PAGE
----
The Senate Failed To Pass Anything To Fix DACA, Leaving DREAMers In Limbo
The Senate voted on four different options to save the program that protects the children of undocumented immigrants from deportation. They couldn't pass any of them.
The Senate voted Thursday on four different plans to save the Deferred Action For Childhood Arrivals program, which protects the children of undocumented immigrants from deportation. They couldn't pass any of them.
It's unlikely now that senators will get a chance to try again. As part of a deal with Senate Majority Leader Mitch McConnell, Democrats were given this week to come up with a solution that could pass the Senate.
Senators plan to take next week off and McConnell has not indicated that he will allow further votes on DACA after that. President Donald Trump has scheduled the program to expire on March 5.
If Congress fails to act by that date, the 700,000 current DACA recipients would still have some protections. There are currently two court injunctions that would prevent the Trump administration from beginning to deport DACA recipients when their status expires.
A bipartisan group of moderate senators dubbing themselves the “common sense coalition” met for weeks to try to hammer out a deal that could reach 60 votes. That plan, which would have granted a path to citizenship for 1.8 million DREAMers while putting $25 billion toward border security, was seen as the only bill that had a realistic hope of passing.
But in the end it fell well short, in a vote of 54-45. Eight Republicans voted for the bill, as did all Democrats but three — Sens. Martin Heinrich and Tom Udall of New Mexico and Kamala Harris of California.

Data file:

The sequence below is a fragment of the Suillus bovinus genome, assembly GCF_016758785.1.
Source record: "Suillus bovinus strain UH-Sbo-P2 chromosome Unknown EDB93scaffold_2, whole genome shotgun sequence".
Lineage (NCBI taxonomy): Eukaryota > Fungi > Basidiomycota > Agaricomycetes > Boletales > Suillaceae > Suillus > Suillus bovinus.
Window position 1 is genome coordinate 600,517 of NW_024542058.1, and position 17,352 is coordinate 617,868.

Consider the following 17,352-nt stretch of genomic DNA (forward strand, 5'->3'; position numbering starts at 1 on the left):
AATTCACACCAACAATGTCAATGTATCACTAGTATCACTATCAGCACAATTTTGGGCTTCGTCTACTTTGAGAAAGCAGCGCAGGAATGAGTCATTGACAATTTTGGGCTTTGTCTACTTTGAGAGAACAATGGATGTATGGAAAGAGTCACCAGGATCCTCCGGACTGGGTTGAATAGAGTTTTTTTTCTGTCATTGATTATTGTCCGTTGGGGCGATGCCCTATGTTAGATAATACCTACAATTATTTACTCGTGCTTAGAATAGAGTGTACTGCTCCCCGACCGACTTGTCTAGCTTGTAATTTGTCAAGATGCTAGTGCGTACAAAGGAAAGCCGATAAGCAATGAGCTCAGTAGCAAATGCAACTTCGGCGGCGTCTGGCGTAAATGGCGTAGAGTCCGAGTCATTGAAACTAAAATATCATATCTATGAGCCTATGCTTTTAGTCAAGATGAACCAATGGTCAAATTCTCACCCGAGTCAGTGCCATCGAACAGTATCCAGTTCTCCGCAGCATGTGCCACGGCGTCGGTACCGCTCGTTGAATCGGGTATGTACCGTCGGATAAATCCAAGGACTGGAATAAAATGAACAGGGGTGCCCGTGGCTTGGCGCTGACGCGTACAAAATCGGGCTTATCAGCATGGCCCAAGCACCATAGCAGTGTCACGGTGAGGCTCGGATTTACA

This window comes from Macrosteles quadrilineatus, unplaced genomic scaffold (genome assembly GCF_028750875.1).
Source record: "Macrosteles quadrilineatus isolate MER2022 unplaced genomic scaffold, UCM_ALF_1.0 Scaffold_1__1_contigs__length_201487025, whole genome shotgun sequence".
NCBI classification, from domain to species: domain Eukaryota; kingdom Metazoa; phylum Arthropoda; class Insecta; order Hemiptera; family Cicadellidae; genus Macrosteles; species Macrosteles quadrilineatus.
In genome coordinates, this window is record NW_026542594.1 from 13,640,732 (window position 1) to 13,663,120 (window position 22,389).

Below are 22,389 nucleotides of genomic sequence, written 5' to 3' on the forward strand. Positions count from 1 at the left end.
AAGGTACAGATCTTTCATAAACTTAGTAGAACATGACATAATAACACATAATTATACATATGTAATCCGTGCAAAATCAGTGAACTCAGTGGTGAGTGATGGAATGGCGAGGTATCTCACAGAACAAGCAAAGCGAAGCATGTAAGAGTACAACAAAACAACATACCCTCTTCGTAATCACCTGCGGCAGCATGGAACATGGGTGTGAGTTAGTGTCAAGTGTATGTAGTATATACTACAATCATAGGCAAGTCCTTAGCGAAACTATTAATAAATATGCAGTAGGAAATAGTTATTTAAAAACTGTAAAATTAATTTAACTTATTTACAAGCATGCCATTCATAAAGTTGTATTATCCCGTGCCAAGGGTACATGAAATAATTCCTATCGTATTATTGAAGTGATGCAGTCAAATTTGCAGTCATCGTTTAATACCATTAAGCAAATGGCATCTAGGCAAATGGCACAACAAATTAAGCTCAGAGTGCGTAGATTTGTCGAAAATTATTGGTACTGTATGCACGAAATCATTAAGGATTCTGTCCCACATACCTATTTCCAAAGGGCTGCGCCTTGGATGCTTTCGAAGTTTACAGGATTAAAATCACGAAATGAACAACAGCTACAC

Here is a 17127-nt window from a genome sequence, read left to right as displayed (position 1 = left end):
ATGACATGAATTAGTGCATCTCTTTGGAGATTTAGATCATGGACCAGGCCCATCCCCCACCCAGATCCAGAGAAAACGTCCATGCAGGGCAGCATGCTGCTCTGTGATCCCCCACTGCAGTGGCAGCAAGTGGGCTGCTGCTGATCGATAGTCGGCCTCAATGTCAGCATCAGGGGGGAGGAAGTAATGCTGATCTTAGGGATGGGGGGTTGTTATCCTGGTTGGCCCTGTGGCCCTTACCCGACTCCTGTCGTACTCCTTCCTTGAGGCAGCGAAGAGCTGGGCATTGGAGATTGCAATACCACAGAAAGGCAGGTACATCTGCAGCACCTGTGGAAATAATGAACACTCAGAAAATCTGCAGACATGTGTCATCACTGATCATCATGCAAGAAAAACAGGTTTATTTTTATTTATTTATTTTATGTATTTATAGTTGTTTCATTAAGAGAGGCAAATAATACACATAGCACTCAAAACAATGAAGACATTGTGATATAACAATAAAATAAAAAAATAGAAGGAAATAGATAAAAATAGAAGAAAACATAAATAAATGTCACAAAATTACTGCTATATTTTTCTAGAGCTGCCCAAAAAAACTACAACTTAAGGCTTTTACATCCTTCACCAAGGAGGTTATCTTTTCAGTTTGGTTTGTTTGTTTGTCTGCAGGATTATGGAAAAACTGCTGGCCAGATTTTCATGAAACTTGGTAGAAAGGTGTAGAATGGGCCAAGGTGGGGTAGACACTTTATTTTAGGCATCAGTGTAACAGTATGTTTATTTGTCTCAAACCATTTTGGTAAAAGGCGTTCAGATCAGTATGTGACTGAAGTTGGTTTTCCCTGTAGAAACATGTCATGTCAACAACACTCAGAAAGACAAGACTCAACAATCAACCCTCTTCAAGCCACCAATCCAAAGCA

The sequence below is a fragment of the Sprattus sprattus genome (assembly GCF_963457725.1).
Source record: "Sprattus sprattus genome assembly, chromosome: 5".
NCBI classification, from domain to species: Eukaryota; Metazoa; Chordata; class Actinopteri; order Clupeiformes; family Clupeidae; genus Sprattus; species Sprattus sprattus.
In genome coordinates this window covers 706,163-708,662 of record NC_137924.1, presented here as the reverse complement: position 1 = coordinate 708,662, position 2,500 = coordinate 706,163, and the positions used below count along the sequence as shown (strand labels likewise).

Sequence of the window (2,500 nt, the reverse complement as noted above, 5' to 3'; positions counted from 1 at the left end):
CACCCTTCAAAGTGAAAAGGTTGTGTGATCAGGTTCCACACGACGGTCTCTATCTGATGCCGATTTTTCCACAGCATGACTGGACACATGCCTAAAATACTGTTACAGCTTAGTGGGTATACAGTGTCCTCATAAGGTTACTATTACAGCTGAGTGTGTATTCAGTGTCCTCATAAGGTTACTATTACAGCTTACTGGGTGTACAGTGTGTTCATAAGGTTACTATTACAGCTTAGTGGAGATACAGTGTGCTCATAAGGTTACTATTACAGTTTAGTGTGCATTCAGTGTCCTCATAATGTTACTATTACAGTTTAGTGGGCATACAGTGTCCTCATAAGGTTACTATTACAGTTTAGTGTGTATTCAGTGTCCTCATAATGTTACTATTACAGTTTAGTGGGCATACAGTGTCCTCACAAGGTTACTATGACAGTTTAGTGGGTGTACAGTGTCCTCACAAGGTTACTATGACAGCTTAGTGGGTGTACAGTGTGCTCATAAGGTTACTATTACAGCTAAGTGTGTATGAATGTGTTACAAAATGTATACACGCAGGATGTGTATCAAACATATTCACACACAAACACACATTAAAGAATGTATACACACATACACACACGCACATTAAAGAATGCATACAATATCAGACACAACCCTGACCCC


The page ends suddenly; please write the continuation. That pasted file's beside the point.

Many Republicans said they opposed the plan because it did not fulfill the White House’s promise of a “four pillars” immigration plan — border funding, protection for DREAMers, dealing with “chain migration,” and reforming the diversity visa lottery system.
The final two pillars proved to be too much for Democrats to swallow. The “chain migration” proposal would have significantly curtailed the family reunification leg of the American immigration system by limiting what family members a citizen can sponsor. Various independent analyses estimated this would affect half a million people per year.
Democrats also blocked changes to the diversity visa lottery, which brings in 55,000 people per year from countries with traditionally low rates of immigration to the US. Moderates hoped that a “two pillar” deal would win over enough Republicans, especially since it contained $25 billion in funding for a border wall over 10 years. But ultimately only eight Republicans supported it.
On a call with reporters before the vote, a White House official called the proposal “DOA,” “spectacularly poorly drafted” and “reckless.” The official said that not only had the president issued a veto threat, but that officials had also reached out to Senate offices asking them to withdraw their sponsorship. The official also repeatedly attacked South Carolina Sen. Lindsey Graham but declined to have his name attached to those comments.